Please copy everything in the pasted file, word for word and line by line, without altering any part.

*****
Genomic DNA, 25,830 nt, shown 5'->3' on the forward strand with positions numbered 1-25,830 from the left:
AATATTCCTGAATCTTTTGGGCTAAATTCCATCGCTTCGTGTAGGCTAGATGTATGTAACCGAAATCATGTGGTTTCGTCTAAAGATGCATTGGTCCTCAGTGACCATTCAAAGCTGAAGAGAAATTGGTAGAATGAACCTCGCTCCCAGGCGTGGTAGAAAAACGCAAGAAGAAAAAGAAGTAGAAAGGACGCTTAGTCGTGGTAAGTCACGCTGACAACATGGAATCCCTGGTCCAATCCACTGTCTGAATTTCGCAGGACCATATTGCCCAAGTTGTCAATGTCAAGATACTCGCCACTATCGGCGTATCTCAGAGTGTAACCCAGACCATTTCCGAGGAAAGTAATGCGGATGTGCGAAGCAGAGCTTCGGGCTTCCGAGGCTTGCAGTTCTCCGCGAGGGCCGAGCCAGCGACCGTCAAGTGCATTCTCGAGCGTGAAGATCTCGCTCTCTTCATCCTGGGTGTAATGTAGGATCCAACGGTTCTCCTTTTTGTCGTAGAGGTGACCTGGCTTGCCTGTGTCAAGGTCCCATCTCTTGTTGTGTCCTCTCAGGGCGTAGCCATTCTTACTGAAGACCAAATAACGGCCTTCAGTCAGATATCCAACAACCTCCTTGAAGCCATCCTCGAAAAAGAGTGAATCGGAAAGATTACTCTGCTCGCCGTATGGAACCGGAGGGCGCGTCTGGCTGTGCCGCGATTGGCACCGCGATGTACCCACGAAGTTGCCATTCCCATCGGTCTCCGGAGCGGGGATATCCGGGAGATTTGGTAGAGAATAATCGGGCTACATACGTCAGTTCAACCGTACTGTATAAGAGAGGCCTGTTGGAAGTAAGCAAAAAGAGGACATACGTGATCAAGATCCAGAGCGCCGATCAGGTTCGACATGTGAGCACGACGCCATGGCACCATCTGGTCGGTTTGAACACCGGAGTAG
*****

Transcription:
Genomic DNA, 25,830 nt, shown 5'->3' on the forward strand with positions numbered 1-25,830 from the left:
AATATTCCTGAATCTTTTGGGCTAAATTCCATCGCTTCGTGTAGGCTAGATGTATGTAACCGAAATCATGTGGTTTCGTCTAAAGATGCATTGGTCCTCAGTGACCATTCAAAGCTGAAGAGAAATTGGTAGAATGAACCTCGCTCCCAGGCGTGGTAGAAAAACGCAAGAAGAAAAAGAAGTAGAAAGGACGCTTAGTCGTGGTAAGTCACGCTGACAACATGGAATCCCTGGTCCAATCCACTGTCTGAATTTCGCAGGACCATATTGCCCAAGTTGTCAATGTCAAGATACTCGCCACTATCGGCGTATCTCAGAGTGTAACCCAGACCATTTCCGAGGAAAGTAATGCGGATGTGCGAAGCAGAGCTTCGGGCTTCCGAGGCTTGCAGTTCTCCGCGAGGGCCGAGCCAGCGACCGTCAAGTGCATTCTCGAGCGTGAAGATCTCGCTCTCTTCATCCTGGGTGTAATGTAGGATCCAACGGTTCTCCTTTTTGTCGTAGAGGTGACCTGGCTTGCCTGTGTCAAGGTCCCATCTCTTGTTGTGTCCTCTCAGGGCGTAGCCATTCTTACTGAAGACCAAATAACGGCCTTCAGTCAGATATCCAACAACCTCCTTGAAGCCATCCTCGAAAAAGAGTGAATCGGAAAGATTACTCTGCTCGCCGTATGGAACCGGAGGGCGCGTCTGGCTGTGCCGCGATTGGCACCGCGATGTACCCACGAAGTTGCCATTCCCATCGGTCTCCGGAGCGGGGATATCCGGGAGATTTGGTAGAGAATAATCGGGCTACATACGTCAGTTCAACCGTACTGTATAAGAGAGGCCTGTTGGAAGTAAGCAAAAAGAGGACATACGTGATCAAGATCCAGAGCGCCGATCAGGTTCGACATGTGAGCACGACGCCATGGCACCATCTGGTCGGTTTGAACACCGGAGTAG